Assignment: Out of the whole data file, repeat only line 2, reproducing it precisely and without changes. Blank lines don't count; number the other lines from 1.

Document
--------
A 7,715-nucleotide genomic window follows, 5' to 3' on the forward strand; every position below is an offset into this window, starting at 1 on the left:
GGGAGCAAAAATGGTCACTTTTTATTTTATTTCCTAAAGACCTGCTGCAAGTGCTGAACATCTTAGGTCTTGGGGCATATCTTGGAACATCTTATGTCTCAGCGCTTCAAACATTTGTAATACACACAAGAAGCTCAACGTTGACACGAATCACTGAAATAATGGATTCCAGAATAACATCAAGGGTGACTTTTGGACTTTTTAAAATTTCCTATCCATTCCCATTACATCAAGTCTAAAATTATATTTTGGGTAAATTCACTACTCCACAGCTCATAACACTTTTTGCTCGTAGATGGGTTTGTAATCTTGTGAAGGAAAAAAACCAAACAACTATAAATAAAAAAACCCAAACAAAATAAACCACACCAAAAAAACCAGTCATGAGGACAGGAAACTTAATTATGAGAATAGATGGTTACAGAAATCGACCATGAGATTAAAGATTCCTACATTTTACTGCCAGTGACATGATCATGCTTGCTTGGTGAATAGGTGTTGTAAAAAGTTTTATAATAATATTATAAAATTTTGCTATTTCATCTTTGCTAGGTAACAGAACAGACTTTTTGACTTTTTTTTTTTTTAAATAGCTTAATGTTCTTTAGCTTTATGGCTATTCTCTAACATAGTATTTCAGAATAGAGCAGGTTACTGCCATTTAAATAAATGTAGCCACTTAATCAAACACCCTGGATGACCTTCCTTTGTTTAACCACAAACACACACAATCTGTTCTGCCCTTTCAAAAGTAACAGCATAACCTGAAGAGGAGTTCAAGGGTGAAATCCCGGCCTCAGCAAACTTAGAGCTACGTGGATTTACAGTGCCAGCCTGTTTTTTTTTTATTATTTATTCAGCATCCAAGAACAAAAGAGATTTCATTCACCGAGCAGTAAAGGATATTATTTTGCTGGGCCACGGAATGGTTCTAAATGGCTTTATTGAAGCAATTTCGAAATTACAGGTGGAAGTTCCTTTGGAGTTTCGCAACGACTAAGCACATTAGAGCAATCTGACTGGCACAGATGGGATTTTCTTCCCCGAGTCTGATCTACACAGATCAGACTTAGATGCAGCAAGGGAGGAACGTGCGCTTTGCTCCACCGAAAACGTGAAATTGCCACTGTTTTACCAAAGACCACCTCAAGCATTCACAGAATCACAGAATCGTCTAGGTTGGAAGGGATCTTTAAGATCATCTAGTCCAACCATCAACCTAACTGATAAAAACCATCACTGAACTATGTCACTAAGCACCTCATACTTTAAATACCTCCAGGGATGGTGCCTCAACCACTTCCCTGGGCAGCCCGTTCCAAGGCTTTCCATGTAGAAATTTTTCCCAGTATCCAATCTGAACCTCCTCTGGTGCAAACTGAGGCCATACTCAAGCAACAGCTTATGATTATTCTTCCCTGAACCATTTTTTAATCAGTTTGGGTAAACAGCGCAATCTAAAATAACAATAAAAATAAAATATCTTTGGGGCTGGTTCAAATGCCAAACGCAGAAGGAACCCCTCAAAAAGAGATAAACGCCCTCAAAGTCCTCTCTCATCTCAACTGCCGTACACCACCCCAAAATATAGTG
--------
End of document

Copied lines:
GGGAGCAAAAATGGTCACTTTTTATTTTATTTCCTAAAGACCTGCTGCAAGTGCTGAACATCTTAGGTCTTGGGGCATATCTTGGAACATCTTATGTCTCAGCGCTTCAAACATTTGTAATACACACAAGAAGCTCAACGTTGACACGAATCACTGAAATAATGGATTCCAGAATAACATCAAGGGTGACTTTTGGACTTTTTAAAATTTCCTATCCATTCCCATTACATCAAGTCTAAAATTATATTTTGGGTAAATTCACTACTCCACAGCTCATAACACTTTTTGCTCGTAGATGGGTTTGTAATCTTGTGAAGGAAAAAAACCAAACAACTATAAATAAAAAAACCCAAACAAAATAAACCACACCAAAAAAACCAGTCATGAGGACAGGAAACTTAATTATGAGAATAGATGGTTACAGAAATCGACCATGAGATTAAAGATTCCTACATTTTACTGCCAGTGACATGATCATGCTTGCTTGGTGAATAGGTGTTGTAAAAAGTTTTATAATAATATTATAAAATTTTGCTATTTCATCTTTGCTAGGTAACAGAACAGACTTTTTGACTTTTTTTTTTTTTAAATAGCTTAATGTTCTTTAGCTTTATGGCTATTCTCTAACATAGTATTTCAGAATAGAGCAGGTTACTGCCATTTAAATAAATGTAGCCACTTAATCAAACACCCTGGATGACCTTCCTTTGTTTAACCACAAACACACACAATCTGTTCTGCCCTTTCAAAAGTAACAGCATAACCTGAAGAGGAGTTCAAGGGTGAAATCCCGGCCTCAGCAAACTTAGAGCTACGTGGATTTACAGTGCCAGCCTGTTTTTTTTTTATTATTTATTCAGCATCCAAGAACAAAAGAGATTTCATTCACCGAGCAGTAAAGGATATTATTTTGCTGGGCCACGGAATGGTTCTAAATGGCTTTATTGAAGCAATTTCGAAATTACAGGTGGAAGTTCCTTTGGAGTTTCGCAACGACTAAGCACATTAGAGCAATCTGACTGGCACAGATGGGATTTTCTTCCCCGAGTCTGATCTACACAGATCAGACTTAGATGCAGCAAGGGAGGAACGTGCGCTTTGCTCCACCGAAAACGTGAAATTGCCACTGTTTTACCAAAGACCACCTCAAGCATTCACAGAATCACAGAATCGTCTAGGTTGGAAGGGATCTTTAAGATCATCTAGTCCAACCATCAACCTAACTGATAAAAACCATCACTGAACTATGTCACTAAGCACCTCATACTTTAAATACCTCCAGGGATGGTGCCTCAACCACTTCCCTGGGCAGCCCGTTCCAAGGCTTTCCATGTAGAAATTTTTCCCAGTATCCAATCTGAACCTCCTCTGGTGCAAACTGAGGCCATACTCAAGCAACAGCTTATGATTATTCTTCCCTGAACCATTTTTTAATCAGTTTGGGTAAACAGCGCAATCTAAAATAACAATAAAAATAAAATATCTTTGGGGCTGGTTCAAATGCCAAACGCAGAAGGAACCCCTCAAAAAGAGATAAACGCCCTCAAAGTCCTCTCTCATCTCAACTGCCGTACACCACCCCAAAATATAGTG